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If these people were following the leading of the Holy Spirit, this division would not be happening. The Spirit of God brings unity. These Christians, in this area of life, were acting like the world acts with all of its division.

One of the things that we learn from Scripture is that a Christian is still capable of sinning while in their sin-cursed body, as witnessed by these believers at Corinth. This doesn't mean, however, that there can be a Christian who continually goes on, in their saved life, as if they never met Christ or were changed by Him. A so-called believer who continues in a sinful lifestyle and is completely comfortable in it, is foreign to Scripture, and it is not a normal alternative lifestyle. In Romans 6:1,2 Paul tells us:

"What shall we say then? Are we to continue in sin so that grace may increase? May it never be! How shall we who died to sin still live in it?"

The fact is that those who claim to be Christians and don't desire to change but continue to desire to live like they want to live are probably not Christians at all.

In order to completely understand what Paul was getting at when he called the Corinthians 'carnal' we have to realize some facts concerning the Christian life. Let us look at these facts as we seek to explain I Corinthian 3:1-4.

Fact 1: Carnal Christians Still Show Signs of being a Believer.

First, we must see that, though the Corinthians were having problems with carnal areas of their lives, they still had some fruit that made it obvious that they were followers of Christ. And that is fact 1. Carnal Christians still show signs of being believers.

For instance, Paul, just by comparing the Corinthians with babies who needed spiritual milk instead of solid food in 3:1,2 shows us that they had indeed experienced the new birth in Christ.

He was telling them that they should be farther along in their walk with Christ than they were. They should be more conformed to Jesus' image. But obviously they still showed the characteristics that all spiritual babies display. Thus, demonstrating an actual salvation experience.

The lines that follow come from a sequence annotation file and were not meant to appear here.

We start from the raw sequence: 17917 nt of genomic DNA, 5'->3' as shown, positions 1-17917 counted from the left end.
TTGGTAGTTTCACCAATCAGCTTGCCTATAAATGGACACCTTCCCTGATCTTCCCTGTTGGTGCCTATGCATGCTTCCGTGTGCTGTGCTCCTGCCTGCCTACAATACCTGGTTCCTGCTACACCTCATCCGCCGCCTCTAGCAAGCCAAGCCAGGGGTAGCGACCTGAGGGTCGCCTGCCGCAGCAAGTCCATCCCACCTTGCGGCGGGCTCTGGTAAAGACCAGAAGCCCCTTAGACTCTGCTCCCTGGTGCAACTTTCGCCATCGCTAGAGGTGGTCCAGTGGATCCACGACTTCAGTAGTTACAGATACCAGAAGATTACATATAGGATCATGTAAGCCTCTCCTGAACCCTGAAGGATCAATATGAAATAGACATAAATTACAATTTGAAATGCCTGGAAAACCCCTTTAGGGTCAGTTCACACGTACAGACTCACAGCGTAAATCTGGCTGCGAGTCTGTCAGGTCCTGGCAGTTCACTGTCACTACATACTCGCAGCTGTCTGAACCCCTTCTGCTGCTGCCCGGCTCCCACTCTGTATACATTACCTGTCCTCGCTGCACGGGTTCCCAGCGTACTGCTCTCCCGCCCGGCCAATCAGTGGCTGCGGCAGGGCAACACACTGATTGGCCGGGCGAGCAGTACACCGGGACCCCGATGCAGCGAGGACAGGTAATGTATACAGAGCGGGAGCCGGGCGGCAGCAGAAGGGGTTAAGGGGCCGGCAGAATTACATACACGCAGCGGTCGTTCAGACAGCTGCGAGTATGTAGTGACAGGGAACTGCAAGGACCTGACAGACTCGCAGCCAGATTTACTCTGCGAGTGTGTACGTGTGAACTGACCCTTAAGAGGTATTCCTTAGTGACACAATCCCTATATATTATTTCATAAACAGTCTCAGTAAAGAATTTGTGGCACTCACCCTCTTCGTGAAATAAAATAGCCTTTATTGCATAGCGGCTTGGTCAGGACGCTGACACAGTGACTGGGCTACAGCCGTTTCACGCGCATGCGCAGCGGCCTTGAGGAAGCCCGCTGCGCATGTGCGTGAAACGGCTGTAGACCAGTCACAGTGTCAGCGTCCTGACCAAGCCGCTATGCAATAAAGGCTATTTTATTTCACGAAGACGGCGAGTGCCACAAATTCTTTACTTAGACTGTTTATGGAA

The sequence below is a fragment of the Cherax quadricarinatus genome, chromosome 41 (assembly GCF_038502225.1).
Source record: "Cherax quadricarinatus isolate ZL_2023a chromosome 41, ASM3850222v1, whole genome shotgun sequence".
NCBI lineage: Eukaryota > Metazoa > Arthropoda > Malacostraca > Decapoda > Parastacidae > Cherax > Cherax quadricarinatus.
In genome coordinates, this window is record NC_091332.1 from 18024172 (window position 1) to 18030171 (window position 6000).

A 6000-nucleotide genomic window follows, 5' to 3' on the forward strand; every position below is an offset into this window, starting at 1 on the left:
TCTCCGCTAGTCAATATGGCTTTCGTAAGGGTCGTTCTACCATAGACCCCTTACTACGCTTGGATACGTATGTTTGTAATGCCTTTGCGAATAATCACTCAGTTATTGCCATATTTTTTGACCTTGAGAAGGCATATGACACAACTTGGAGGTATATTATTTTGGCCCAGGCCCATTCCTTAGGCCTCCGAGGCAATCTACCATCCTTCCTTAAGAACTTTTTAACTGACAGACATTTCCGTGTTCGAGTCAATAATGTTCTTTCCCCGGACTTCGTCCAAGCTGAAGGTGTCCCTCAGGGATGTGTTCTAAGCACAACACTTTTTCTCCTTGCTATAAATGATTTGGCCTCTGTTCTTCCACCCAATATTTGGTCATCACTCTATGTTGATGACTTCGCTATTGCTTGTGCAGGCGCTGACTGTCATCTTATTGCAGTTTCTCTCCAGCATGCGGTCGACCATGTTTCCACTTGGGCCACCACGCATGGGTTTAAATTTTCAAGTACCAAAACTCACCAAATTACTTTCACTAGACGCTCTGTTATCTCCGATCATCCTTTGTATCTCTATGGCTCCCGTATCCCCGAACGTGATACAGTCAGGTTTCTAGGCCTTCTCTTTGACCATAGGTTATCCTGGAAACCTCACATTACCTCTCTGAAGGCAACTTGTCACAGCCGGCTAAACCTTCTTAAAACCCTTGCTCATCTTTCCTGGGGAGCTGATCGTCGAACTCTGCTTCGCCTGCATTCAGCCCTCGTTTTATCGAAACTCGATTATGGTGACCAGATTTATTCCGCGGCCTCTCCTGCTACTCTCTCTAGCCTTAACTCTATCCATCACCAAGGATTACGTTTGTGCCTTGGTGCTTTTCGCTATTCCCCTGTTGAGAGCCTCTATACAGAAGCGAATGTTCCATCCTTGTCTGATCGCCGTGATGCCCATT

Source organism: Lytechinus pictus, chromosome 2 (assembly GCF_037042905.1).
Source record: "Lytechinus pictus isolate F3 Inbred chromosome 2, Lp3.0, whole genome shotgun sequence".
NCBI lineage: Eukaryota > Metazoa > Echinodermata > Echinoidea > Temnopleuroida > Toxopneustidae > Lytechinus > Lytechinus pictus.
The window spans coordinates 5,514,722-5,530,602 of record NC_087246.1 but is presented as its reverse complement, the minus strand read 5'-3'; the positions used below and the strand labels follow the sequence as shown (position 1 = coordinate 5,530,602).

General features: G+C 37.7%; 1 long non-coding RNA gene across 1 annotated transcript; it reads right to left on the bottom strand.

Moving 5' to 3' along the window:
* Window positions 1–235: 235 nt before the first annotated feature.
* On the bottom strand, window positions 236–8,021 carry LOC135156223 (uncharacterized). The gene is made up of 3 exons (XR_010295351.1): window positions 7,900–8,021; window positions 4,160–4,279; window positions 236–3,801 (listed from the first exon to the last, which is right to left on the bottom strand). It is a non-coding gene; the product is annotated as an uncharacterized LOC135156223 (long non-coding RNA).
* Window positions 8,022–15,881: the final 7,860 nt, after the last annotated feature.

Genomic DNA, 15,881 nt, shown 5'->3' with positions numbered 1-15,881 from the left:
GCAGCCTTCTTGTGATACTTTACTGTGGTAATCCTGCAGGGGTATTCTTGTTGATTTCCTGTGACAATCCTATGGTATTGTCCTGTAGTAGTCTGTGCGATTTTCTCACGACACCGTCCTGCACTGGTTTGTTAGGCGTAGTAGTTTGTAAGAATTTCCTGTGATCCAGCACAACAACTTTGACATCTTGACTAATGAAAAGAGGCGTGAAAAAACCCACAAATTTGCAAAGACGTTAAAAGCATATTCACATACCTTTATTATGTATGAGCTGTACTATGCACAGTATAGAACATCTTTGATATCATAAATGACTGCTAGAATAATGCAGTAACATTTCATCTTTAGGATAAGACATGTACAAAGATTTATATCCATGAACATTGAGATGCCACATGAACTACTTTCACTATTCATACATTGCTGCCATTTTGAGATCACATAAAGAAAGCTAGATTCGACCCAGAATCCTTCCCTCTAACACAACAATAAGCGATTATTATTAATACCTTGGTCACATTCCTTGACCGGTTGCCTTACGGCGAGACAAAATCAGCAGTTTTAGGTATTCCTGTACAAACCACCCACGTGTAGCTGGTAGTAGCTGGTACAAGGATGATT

We can see this in the very first verses of the book as Paul tells them:

"Paul, called to be an apostle of Jesus Christ by the will of God, and Sosthenes our brother, to the church of God, which is at Corinth, to those who have been sanctified in Christ Jesus, saints by calling, with all who in every place call upon the name of our Lord Jesus Christ, their Lord and ours: Grace to you and peace from God our Father and the Lord Jesus Christ. I thank my God always concerning you, for the grace of God, which was given you in Christ Jesus, that in everything you were enriched in Him, in all speech and all knowledge, even as the testimony concerning Christ was confirmed in you, so that you are not lacking in any gift, awaiting eagerly the revelation of our Lord Jesus Christ, who shall confirm you to the end, blameless in the day of our Lord Jesus Christ. God is faithful, through whom you were called into fellowship with His Son, Jesus Christ our Lord." (I Corinthians 1:1-9).

Not only were they said to be in Christ and called brothers, but they also had spiritual gifts to prove it, though we will find out later that some were abusing them.

They had made a profession of faith and Paul saw it as genuine. And they were faithful members of the local assembly who didn't give up on their faith and leave their profession of Christ behind. Whereas we see that according to I John 2:19 that those who abandon the faith are not real believers in the first place.

Finally, there were at least some in the Corinthian Church who had a great zeal for the ministry. Paul says:

“You know that the household of Stephanas were the first converts in Achaia, and they have devoted themselves to the service of the saints” (1 Cor. 16:15).

All of this shows that, although the Corinthians had their problems, they were indeed converted Christians that loved the Lord and followed the Savior.

Fact 2: The Christian Life is a Struggle While on this Earth

The second fact that we must realize is that this Christian life that we are leading is not a walk in the park. It is characterized by struggle while on this present earth. The sacrifice of Jesus on the cross has rescued us from sins death penalty. And it gives us the strength on a daily basis to be rescued from the power of sin as we submit to Christ as Lord. Further, thankfully, one day, when Jesus Christ returns, and takes us to heaven where we will have glorified bodies, we will be freed from the very presence of sin forever (Titus 2:11-13).

Until then, however, we wrestle with at least 2 things. The first is Satan and his demons. In Romans 6:12 Paul tells us this:

"For our struggle is not against flesh and blood, but against the rulers, against the powers, against the world forces of this darkness, against the spiritual forces of wickedness in the heavenly places."

Satan hates God and anyone who follows Him and wants to destroy us. He is said to be like a roaring lion, seeking whom he may devour (I Peter 5:8). So, the struggle to live our lives for the glory of God is real because of that fact.

But it is also real because of our battle with our old fleshly nature. The Apostle Paul indeed speaks of his personal struggles with the fleshly nature in Romans 7:18-25 where he states:

"For I know that good does not dwell in me, that is, in my flesh; for the willing is present in me, but the doing of the good is not. For the good that I want, I do not do, but I practice the very evil that I do not want. But if I do the very thing I do not want, I am no longer the one doing it, but sin that dwells in me.